'I took the bus to school for two years in New York, and it is not pleasant!' The Blonde snorts again.

How I detested her in that very moment. Her snobby, sheltered world - how I wanted to make it crumble. To tell her that I hope she doesn't bring children into this world until she changes her mindset to something acceptable by society today. How 'tolerance' is not even the beginning of the description of what she needed. She needs therapy. She needs a reality check. She needs a life. She is nothing outside of her real estate awards given to the international investment bank where she works. She flocks with people just like her. They are all sick.

How I suddenly wished to expose her.. to all of her colleagues, her superiors - for the discriminative, racist, ignorant prude I see her as.

My friend lacked sensitivity to the matter and my shock when I came into the kitchen to talk to her, my utter shock at the fact that she'd put me at a table, knowingly with such people, given that I myself, am not exactly pure Slavic to put it lightly. She just told me stories about how 'tolerance' seems to be disappearing these days, especially abroad.  I called total BS on that, and I told her so. She mentioned some of the recent terror acts as an example.. to my horror, she didn't see to realize that these remarks made by the women she calls friends are all a part of that big, ugly picture - I told her that I hoped the two women would NOT bring children into this world until they wise up on what is reality these days, and how they are contributing NEGATIVELY to our society today.

For what I can usually articulate my feelings, that evening made me so angry because I cannot believe that people aren't ashamed for voicing these things so freely. I will not be caught dead in the same room with them anymore and I am very much shocked at the idea of my friend being a part of a consciously racist clique.. I thought she knew better, apparently I did not.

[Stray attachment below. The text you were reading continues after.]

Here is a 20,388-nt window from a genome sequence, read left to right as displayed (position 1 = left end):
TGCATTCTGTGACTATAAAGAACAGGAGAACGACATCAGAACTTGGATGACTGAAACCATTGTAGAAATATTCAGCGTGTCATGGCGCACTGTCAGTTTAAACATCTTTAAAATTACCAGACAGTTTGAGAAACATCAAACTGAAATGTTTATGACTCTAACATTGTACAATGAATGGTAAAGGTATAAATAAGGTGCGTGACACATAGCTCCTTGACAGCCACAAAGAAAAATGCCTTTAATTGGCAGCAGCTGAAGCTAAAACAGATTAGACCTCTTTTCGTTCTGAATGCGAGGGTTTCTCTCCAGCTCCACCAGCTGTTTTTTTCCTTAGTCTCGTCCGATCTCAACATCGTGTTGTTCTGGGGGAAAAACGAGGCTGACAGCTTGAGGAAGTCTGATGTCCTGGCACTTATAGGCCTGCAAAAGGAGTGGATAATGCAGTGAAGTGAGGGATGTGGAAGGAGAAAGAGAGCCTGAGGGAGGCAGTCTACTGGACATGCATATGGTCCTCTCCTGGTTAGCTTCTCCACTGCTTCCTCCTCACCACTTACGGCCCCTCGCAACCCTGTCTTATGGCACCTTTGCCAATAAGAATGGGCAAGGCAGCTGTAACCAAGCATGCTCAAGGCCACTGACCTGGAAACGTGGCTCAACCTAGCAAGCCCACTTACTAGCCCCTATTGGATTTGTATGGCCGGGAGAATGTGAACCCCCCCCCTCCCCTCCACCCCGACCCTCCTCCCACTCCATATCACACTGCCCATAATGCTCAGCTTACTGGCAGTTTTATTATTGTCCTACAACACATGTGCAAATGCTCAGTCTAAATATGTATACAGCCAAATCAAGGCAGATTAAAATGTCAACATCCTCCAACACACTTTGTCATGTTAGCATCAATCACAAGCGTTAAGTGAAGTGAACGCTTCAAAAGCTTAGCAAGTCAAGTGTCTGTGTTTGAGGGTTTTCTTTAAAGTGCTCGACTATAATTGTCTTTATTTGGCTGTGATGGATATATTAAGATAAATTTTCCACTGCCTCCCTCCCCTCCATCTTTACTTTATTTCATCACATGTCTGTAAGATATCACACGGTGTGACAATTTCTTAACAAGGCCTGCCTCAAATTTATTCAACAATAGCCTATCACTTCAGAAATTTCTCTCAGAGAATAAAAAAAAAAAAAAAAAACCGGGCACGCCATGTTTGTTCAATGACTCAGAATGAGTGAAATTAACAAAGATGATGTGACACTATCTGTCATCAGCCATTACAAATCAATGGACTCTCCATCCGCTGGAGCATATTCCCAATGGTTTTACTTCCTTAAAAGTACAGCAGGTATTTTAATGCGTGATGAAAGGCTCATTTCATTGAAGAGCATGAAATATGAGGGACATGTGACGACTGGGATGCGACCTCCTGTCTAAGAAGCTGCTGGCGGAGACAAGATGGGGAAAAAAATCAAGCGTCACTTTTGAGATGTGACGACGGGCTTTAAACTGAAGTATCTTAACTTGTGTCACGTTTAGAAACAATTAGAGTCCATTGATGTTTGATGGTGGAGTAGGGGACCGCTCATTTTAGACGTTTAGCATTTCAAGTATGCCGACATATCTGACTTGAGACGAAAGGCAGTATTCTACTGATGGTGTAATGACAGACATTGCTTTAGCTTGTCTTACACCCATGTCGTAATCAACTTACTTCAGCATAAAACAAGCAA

'Equity' has more meanings than your investment bank has taught you, you imbeciles.

equity - conformity with rules or standards; "the judge recognized the fairness of my claim"
non-discrimination - fairness in treating people without prejudice
sportsmanship - fairness in following the rules of the game
justice, justness - the quality of being just or fair
inequity, unfairness - injustice by virtue of not conforming with rules or standards

Saturday, November 19, 2011

The Proposal

I won't even get into how aghast I was at having to take such an impromptu trip - even though, after much convincing, I still decided to do it; the fact that we had just come back from a 3 week vacation and were leaving again - a decision that literally, was an overnight one, is in itself quite bewildering.

I felt like I didn't have much say - can you imagine just being told you have to take a 16 hour plane ride, with little explanation as to why except 'urgent paperwork' and a favor..? Well, that's what I was dealing with, when my boyfriend was booking tickets.

He had also been acting so strange, suddenly different - as though something had changed between us. He refused to answer basic questions, and if initially me being inquisitive was something that had never bothered him, suddenly it seemed to become a problem.

Friends hinted, that I had a beautiful surprise waiting for me - a part of me, that's been secretly really wanting this, but silently, was ecstatic. The other part of me however, that little skeptical thing, said if nothing of the sort happened the previous trip, then this trip was definitely too short notice for anything of the like. 

The first day of our arrival definitely reinforced me being skeptical. I spent the entire day running around, absolutely frantically trying to get said paperwork done. Some pretty mediocre shopping and a nap later - I realized that my boyfriend was close to an hour late for our dinner plans. I was back in San Francisco, again; tired and lonely, again.. and suddenly, this trip didn't look promising at all.